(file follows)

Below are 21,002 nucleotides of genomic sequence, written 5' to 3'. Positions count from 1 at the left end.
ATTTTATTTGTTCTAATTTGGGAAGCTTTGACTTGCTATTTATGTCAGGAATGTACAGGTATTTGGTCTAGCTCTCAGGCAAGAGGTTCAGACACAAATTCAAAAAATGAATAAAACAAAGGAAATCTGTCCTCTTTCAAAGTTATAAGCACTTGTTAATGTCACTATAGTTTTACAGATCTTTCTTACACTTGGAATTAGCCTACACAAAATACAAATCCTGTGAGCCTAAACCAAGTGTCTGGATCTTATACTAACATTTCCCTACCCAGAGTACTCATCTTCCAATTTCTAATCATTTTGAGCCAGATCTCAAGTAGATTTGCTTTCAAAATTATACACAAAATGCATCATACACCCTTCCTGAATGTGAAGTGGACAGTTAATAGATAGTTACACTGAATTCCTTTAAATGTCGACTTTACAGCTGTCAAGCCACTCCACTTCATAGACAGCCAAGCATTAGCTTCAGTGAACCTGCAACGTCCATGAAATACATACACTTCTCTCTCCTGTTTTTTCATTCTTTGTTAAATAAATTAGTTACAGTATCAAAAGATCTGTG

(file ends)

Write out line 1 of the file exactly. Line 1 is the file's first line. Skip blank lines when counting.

Below are 21,002 nucleotides of genomic sequence, written 5' to 3'. Positions count from 1 at the left end.